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Kerala girl, international horizons

NOTHING CAN cast a shadow on the oomph and style that she flaunts. Not even the used hotel bed sheet that she nonchalantly drapes around her bare shoulders as she glides across the lobby. Serious beauty aficionados have sneered at her simple looks in the past but Shweta Vijay, reigning Miss India Earth is not one bit ruffled. Dusky, with the most captivating almond shaped eyes she overrides public opinion that full bodied and buxom shapes are out and petite is in. "I'm a Malayalee for God's sake and I love my rice and sambar. Why have we forgotten that the typical Indian beauty was corpulent and stout? But girls like Bipasha Basu and Sameera Reddy are putting that right," she gushes.

A proud native of the State she recently went to Guruvayoor where she offered thanksgiving and prayed for future successes (like the forthcoming Miss Earth contest to be held in Manila this year). Shweta was in town along with Miss India-Universe and Miss India-World to inaugurate a jewellery outlet.

How has life changed for you in the past year?

It's been luxury all the way. I've moved from economy to business class and couldn't have asked for more. The best part is the travel, meeting people, being respected and moving from a mere model to celebrity status. Money is no problem now and after struggling for months in aggressive, heartless Mumbai, life is starting to look up. My schedule is hectic with print shoots, photo shoots and inaugurations thrown in. Taking part in the contest was like graduating from a finishing school for free. The topmost in the field are bending over backwards to bring out the best in you and fix the flaws. And yet, what counts is your stage presence, which no one can teach you. The winning factor is your experience and the Femina Miss India-Earth title was not the first that I had won. I've grown up in Dubai and it was there that I won the Miss India-UAE contest. I was sent to participate in Miss India Worldwide to New York where I came 4th. With these titles in my pocket work started rolling in. I gave up my job as assistant manager to singer Sukhbir and started walking the ramp and doing shows and shoots in Mumbai. Well-known choreographer Prasad Bidappa felt I stood a good chance and suggested that I compete for the Miss India title. Rest is history.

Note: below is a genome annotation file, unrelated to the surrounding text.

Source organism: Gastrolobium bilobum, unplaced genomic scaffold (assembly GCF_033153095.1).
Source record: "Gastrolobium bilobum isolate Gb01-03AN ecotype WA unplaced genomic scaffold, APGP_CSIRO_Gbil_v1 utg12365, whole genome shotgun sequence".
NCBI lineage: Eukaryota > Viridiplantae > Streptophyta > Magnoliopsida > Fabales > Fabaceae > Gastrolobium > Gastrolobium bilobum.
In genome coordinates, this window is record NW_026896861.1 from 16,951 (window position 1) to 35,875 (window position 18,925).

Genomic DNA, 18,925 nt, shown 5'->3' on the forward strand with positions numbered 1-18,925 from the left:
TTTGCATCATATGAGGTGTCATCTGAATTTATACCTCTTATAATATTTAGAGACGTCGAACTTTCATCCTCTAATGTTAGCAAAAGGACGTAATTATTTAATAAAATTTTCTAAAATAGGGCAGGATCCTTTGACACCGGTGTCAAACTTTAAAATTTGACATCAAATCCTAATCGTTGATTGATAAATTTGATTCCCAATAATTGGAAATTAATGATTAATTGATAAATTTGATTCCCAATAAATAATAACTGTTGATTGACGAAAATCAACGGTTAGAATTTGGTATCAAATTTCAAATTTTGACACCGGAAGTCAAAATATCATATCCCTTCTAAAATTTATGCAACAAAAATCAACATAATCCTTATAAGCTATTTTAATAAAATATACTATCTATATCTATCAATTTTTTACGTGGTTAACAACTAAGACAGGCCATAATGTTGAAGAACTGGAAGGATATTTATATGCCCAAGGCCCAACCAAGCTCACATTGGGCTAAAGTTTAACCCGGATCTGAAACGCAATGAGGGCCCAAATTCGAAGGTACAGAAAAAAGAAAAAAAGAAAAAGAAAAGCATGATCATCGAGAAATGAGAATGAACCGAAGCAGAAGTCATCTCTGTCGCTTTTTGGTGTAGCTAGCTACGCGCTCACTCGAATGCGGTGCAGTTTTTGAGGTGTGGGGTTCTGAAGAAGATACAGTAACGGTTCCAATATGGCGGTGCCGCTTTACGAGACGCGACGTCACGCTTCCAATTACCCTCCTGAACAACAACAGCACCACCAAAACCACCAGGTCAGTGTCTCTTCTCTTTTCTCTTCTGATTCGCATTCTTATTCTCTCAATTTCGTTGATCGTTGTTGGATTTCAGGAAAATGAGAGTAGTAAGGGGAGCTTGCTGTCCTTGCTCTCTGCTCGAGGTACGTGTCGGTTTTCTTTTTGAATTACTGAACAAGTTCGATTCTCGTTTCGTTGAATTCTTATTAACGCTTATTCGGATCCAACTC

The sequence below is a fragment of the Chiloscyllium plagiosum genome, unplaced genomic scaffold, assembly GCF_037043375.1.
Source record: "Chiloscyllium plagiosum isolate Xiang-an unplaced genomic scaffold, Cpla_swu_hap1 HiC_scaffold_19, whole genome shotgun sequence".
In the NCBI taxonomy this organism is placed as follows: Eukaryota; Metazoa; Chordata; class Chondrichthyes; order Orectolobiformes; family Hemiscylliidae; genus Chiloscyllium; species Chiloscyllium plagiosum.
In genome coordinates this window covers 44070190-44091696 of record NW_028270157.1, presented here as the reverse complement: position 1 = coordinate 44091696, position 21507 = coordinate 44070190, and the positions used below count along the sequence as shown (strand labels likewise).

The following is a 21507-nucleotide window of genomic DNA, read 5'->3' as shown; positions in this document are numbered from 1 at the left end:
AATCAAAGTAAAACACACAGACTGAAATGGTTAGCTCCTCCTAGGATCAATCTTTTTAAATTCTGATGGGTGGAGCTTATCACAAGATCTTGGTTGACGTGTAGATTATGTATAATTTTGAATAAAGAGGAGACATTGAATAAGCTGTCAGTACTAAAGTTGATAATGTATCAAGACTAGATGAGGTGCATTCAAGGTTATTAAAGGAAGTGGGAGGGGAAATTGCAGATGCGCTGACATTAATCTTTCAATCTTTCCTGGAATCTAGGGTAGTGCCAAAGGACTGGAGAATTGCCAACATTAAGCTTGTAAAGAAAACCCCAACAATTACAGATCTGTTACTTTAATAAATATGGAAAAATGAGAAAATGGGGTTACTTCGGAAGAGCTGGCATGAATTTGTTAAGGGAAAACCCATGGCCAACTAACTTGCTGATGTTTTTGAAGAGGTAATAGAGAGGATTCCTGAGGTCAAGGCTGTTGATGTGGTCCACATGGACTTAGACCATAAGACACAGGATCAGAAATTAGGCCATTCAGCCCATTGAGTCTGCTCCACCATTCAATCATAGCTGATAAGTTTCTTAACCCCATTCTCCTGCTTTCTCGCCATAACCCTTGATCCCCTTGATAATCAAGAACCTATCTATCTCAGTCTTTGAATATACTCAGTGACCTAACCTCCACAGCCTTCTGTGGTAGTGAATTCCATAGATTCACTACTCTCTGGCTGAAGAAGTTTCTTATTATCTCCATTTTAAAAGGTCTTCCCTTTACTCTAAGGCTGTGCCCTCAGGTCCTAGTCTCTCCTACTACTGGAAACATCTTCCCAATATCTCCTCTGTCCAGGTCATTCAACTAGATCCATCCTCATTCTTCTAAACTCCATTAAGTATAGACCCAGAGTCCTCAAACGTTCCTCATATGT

What are the factors that hold back a girl from Kerala in the world of fashion and modelling?

Six of my model-friends are from Kerala. But the truth is, there is little scope for the profession in the State. Exposure is vital and for this the girls have to step out of here. The people's mindset is still too traditional and there is far too much opposition all around. Parents don't instil that kind of confidence in their children. Having said that I have to admit that strong family support is imperative in the world of fashion and beauty. It's amazing how well appreciated a typical Malayalee look is. The soot-black tints and the natural perm of their hair and the dark, exotic skins are being wooed all over the world. I was fortunate that my parents are a broad-minded couple and if they had not moved out of Pallakad-Trichur when they did I am not sure I could have achieved my dreams.

Are you going to walk the path of those before you? Does Bollywood beckon?

Right now my eyes are set on the contest in Manila. Everything will change this way or that after November 9th. If I win the title, my next year is booked. If not I've collaborated with a London wear house and plan to design clothes. Even though I haven't done a course, I feel I have a natural flair for designing. Offers for movies are trickling in and who knows what opportunities life can throw up?


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